Let’s take the borderline strike. If it’s called a ball, it changes the entire pitching sequence. Each pitch is created equally, but how they’re called can make a drastic difference. If the borderline pitch happens to be ball four, there’s a runner on first and everything changes.
It means the pitcher is now throwing from the stretch and making decisions based on the runner and the batter. It may mean throwing a fastball simply because there’s a runner on first. It may also take an off-speed pitch out of the equation to help prevent the runner from stealing second.
And if the batter is thinking “fastball” because there’s a runner on first, it enables him to take an aggressive approach at the plate. For him to think “fastball,” get one and drive it into the seats for a two-run homer is well within reason. Suddenly, that turns “not all misses” into a “dramatic miss.”
The Giants lost, 5-4, to the Diamondbacks last week after challenging a call at first, having the ruling go against them and leaving them unable to challenge a missed call at the plate involving the same runner because … they were out of challenges. But if it happened after the seventh inning, umpires would have gone upstairs.
You see similar problems and mistakes happen in other sports involving imperfect replay systems that compromise games and, therefore, the systems themselves. Certain calls can be challenged while others cannot. Certain aspects of the same play can be challenged while others cannot.
In the NFL, for example, coaches can challenge a play when the ball changes possession, but they cannot challenge the entire play. So if a defensive back interferes with a receiver and makes an interception, interference cannot be reviewed even though that was precisely the reason possessions changed.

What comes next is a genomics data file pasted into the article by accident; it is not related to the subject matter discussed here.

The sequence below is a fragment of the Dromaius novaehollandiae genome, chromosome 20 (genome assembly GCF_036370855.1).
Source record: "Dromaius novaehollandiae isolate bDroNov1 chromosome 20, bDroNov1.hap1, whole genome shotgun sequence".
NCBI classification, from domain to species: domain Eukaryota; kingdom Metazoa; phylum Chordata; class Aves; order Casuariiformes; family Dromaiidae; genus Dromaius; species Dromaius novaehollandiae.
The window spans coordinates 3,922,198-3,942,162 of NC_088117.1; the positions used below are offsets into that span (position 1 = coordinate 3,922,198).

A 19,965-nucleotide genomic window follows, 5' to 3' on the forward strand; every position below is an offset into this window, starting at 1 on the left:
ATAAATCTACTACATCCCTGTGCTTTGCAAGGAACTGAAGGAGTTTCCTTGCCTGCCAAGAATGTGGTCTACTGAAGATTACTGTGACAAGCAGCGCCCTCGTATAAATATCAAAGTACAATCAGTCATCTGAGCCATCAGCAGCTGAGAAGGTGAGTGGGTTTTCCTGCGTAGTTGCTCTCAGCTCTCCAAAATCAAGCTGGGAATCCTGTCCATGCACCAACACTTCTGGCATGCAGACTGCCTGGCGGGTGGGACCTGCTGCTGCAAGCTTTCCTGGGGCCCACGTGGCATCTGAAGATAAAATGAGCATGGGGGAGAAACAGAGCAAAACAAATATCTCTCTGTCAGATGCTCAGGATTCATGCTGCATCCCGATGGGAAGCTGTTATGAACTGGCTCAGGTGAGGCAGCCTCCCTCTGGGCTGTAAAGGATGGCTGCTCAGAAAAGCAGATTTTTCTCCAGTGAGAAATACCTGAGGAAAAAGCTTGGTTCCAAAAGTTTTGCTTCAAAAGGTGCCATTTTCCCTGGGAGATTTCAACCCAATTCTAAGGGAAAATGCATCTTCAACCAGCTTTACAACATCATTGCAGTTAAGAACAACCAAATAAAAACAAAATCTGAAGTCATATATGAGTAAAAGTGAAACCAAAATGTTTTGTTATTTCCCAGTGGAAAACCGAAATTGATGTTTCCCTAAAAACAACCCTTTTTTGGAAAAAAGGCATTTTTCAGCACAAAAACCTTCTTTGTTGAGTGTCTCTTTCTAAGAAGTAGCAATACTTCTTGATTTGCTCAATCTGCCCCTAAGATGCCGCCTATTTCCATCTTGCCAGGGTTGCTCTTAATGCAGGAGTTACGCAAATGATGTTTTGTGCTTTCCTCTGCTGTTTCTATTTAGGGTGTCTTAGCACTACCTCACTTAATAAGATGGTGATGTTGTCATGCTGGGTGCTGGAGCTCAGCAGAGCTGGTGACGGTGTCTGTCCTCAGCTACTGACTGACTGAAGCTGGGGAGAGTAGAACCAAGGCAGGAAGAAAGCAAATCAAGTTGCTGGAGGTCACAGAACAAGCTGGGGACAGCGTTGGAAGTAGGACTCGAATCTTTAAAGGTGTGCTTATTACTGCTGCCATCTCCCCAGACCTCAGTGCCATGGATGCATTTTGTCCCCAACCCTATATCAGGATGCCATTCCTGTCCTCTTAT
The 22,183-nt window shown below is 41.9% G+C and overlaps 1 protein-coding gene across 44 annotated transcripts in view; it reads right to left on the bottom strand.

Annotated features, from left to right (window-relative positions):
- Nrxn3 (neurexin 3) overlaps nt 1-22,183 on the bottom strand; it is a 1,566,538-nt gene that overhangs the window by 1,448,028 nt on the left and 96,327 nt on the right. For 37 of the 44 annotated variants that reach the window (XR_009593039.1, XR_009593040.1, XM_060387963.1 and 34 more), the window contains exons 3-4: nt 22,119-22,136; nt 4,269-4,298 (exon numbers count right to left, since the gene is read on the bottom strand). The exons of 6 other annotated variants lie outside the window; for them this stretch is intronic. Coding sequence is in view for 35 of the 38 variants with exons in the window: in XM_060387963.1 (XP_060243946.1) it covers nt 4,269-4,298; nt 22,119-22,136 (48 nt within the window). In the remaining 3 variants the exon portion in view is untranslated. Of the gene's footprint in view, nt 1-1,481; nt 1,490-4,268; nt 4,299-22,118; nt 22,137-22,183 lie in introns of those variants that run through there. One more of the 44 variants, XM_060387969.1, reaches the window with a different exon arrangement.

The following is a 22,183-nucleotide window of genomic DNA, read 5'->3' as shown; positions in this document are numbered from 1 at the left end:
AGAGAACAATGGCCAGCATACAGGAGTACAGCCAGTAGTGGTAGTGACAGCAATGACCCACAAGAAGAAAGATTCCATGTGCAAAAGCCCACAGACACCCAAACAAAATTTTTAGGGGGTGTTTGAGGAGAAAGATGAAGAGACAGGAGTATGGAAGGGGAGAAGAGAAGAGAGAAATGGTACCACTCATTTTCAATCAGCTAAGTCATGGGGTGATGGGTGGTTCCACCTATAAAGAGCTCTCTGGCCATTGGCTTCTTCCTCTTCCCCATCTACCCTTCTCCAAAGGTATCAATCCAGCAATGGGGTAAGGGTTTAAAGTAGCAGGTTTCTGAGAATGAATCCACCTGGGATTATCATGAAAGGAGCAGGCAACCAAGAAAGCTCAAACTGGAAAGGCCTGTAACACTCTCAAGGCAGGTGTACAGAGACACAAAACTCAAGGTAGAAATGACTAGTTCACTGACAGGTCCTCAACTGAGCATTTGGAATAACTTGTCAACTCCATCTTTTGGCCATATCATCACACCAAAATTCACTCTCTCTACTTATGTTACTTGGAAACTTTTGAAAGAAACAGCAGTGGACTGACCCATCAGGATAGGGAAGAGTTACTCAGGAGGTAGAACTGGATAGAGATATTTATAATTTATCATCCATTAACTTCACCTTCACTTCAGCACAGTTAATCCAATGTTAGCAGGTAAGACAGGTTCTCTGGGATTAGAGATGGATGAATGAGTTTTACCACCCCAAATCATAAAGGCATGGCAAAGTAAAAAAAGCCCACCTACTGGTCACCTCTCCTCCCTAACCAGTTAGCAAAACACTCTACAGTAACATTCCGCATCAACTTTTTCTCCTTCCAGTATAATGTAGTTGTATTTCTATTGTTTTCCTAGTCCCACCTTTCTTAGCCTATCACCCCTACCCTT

Make sense? Of course not.
On Saturday night, in the NCAA tournament, Wisconsin guard Traevon Jackson traveled before getting fouled on an attempted three-pointer with 15 seconds left in regulation against Kentucky. Officials made sure he was behind the three-point line, but they were unable to call the traveling violation. It was forgotten when Kentucky won in the final seconds.
Traveling calls are missed every other time down the court. They don’t fit under “dramatic miss,” as La Russa would say, until it happens in a dramatic moment. Over the course of a game, all the points count. All the calls count. What happens in the first two minutes ultimately can affect the outcome.
Granted, there are numerous examples in which the replays correctly overturn calls that were missed on the field. And there are examples in which replays fail to overturn calls that were missed on the field, two wrongs somehow making a right. Getting it right sometimes isn’t enough for me.
So do we examine every single play to make sure imperfect players play by perfect standards? Do we keep expanding replay until technology calls balls and strikes? Do we whistle every holding call in football and every traveling violation in basketball? Where does it end?
It ends when we go back to where we started, when the call on the field was the call that stood, when the games were much better.